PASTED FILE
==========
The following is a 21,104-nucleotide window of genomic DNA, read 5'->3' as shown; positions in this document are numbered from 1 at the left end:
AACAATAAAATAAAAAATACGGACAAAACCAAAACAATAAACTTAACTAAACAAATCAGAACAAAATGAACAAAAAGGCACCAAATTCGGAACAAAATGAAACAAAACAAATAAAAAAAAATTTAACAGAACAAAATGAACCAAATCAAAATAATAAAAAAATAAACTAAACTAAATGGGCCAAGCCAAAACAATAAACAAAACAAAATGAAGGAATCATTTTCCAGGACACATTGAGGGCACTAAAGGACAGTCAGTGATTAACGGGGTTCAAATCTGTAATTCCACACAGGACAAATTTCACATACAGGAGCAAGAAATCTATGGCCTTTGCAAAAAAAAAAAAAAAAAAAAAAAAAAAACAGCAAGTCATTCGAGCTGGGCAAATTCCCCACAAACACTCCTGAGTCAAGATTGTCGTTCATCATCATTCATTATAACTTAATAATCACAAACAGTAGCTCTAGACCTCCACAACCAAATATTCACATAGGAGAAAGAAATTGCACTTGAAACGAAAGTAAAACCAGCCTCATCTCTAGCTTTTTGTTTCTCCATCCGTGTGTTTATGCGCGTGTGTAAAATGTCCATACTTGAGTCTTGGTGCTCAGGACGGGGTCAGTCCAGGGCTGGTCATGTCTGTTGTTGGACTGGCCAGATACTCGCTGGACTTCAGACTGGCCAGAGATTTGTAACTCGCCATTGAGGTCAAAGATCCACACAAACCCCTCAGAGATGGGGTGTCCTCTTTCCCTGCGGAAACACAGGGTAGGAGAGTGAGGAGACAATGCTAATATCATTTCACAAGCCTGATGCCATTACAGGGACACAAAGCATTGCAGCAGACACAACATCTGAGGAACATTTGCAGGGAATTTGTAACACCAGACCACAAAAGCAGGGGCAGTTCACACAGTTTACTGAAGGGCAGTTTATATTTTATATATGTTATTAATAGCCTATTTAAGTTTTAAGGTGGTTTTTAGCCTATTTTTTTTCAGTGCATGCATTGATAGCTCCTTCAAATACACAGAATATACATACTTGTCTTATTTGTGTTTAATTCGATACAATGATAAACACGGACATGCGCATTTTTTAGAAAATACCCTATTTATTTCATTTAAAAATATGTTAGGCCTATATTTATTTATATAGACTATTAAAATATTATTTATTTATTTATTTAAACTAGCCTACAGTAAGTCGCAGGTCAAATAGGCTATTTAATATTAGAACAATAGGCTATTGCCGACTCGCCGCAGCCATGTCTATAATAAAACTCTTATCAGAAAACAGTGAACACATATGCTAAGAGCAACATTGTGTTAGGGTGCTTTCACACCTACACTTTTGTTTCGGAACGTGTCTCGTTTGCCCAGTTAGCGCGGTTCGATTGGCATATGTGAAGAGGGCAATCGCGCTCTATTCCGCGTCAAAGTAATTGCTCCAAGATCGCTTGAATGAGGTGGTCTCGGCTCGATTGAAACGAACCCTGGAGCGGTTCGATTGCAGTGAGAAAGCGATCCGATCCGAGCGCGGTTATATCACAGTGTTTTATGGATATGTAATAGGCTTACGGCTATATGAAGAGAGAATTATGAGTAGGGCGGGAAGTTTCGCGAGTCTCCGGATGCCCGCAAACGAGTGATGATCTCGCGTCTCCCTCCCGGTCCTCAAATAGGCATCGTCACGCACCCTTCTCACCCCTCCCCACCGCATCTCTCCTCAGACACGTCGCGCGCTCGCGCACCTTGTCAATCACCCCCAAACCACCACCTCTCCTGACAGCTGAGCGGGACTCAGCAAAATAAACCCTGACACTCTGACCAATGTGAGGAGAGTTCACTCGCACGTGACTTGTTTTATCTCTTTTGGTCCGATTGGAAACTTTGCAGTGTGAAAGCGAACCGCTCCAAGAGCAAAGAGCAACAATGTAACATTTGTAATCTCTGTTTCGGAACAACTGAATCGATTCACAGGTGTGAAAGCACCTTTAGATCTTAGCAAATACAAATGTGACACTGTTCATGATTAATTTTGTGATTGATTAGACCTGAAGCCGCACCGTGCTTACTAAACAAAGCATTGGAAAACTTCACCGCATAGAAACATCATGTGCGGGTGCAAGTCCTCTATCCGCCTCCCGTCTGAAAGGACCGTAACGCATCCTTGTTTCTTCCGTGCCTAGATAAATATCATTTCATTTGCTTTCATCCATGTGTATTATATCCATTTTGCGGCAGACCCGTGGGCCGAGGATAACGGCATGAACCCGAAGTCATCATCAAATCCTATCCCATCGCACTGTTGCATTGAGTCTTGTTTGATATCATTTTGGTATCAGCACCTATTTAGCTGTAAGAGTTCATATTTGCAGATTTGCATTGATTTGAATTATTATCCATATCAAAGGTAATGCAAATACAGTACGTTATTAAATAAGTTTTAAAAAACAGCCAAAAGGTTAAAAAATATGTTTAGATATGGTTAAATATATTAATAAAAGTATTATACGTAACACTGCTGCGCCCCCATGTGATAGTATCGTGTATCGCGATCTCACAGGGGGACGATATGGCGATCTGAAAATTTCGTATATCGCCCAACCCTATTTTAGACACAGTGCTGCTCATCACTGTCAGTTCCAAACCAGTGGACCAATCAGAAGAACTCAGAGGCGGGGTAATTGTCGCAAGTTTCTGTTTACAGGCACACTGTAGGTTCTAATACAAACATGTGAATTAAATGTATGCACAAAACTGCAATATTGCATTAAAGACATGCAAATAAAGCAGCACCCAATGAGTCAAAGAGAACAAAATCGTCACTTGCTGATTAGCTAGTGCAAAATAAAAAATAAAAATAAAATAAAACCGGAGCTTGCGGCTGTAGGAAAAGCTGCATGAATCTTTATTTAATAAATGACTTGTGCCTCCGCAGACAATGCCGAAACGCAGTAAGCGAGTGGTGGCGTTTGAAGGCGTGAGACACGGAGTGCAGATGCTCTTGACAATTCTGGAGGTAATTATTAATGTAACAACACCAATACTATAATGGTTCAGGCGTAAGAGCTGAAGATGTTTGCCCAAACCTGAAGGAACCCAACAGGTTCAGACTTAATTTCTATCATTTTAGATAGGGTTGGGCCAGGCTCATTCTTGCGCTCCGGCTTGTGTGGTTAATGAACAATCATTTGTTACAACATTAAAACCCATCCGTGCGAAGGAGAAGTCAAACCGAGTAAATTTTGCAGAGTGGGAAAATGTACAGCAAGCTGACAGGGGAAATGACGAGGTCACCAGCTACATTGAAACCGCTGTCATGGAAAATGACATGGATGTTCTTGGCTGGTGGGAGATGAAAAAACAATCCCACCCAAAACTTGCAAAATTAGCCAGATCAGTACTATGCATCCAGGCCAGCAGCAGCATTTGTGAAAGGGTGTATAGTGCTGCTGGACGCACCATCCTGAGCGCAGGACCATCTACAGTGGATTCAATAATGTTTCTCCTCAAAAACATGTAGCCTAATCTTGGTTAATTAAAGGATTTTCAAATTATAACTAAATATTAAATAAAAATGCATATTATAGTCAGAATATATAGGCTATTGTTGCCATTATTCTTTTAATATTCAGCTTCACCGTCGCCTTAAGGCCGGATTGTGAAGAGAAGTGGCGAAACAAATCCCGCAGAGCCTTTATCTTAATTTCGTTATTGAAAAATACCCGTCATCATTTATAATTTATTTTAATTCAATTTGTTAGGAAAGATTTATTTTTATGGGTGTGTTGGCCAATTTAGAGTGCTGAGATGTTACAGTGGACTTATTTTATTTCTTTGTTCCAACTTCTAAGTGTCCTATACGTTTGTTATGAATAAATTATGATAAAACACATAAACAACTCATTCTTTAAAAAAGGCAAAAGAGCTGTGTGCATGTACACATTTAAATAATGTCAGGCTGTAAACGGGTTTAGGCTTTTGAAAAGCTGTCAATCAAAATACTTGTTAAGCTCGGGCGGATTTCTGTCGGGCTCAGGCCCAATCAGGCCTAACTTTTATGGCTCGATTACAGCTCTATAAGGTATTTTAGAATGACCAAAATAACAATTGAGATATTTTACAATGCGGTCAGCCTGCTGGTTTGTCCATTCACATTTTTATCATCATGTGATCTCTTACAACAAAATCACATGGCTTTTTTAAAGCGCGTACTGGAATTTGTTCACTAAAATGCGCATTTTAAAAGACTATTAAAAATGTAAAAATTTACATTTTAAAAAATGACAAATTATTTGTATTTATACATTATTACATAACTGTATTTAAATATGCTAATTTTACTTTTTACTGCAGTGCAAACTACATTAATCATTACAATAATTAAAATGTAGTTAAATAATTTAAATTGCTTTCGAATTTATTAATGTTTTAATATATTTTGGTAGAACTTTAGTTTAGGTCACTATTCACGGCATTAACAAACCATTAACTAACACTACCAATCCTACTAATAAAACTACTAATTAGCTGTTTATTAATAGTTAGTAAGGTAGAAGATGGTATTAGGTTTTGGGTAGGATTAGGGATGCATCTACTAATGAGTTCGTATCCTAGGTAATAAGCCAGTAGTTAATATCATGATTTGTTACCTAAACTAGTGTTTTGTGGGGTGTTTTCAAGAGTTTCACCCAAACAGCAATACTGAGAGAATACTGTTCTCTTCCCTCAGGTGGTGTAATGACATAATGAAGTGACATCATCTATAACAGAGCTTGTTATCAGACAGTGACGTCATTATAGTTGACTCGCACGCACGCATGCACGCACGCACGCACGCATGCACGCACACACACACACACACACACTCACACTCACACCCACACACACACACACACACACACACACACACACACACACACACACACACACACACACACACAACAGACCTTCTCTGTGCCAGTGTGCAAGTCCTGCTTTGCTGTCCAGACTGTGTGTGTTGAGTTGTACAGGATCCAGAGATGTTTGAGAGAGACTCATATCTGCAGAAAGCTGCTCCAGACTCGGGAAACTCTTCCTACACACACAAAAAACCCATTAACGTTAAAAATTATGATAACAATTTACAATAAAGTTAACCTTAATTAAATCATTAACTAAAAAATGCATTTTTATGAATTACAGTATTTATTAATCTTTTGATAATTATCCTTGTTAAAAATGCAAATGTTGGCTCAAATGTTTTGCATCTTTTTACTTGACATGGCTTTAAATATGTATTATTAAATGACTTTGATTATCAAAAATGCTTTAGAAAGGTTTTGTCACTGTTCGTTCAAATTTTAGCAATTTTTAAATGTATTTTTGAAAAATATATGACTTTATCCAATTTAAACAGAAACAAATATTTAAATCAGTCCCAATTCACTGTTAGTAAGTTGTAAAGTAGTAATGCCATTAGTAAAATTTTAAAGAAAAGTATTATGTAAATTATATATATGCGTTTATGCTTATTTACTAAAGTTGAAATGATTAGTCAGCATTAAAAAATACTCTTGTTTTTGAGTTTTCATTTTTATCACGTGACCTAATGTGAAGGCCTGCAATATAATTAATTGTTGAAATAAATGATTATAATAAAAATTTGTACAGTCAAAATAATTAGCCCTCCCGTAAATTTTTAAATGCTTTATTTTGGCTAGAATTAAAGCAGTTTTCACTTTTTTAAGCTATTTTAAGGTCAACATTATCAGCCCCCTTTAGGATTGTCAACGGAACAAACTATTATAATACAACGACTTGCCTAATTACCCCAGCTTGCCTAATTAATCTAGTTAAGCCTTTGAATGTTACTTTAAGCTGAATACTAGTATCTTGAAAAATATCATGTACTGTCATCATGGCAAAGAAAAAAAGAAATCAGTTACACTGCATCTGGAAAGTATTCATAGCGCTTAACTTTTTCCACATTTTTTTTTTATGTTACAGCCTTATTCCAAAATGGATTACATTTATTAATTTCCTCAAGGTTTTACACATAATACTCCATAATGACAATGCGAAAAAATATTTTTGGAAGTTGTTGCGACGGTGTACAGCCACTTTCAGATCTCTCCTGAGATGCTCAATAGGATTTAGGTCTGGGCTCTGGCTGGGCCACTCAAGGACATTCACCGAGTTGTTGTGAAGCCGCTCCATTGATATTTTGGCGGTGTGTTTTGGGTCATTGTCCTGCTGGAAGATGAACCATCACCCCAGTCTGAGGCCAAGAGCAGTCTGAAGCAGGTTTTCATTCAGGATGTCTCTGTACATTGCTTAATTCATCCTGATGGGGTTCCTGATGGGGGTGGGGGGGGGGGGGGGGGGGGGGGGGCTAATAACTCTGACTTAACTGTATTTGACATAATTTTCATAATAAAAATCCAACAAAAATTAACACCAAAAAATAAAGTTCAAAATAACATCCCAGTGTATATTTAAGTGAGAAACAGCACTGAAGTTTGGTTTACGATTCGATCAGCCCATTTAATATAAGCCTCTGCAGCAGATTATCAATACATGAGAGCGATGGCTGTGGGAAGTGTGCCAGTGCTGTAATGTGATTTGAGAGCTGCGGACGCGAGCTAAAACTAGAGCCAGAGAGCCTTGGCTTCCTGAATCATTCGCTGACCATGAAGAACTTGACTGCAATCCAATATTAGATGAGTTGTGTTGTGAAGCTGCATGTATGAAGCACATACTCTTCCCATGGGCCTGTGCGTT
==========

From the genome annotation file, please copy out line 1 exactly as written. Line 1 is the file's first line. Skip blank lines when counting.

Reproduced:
The following is a 21,104-nucleotide window of genomic DNA, read 5'->3' as shown; positions in this document are numbered from 1 at the left end: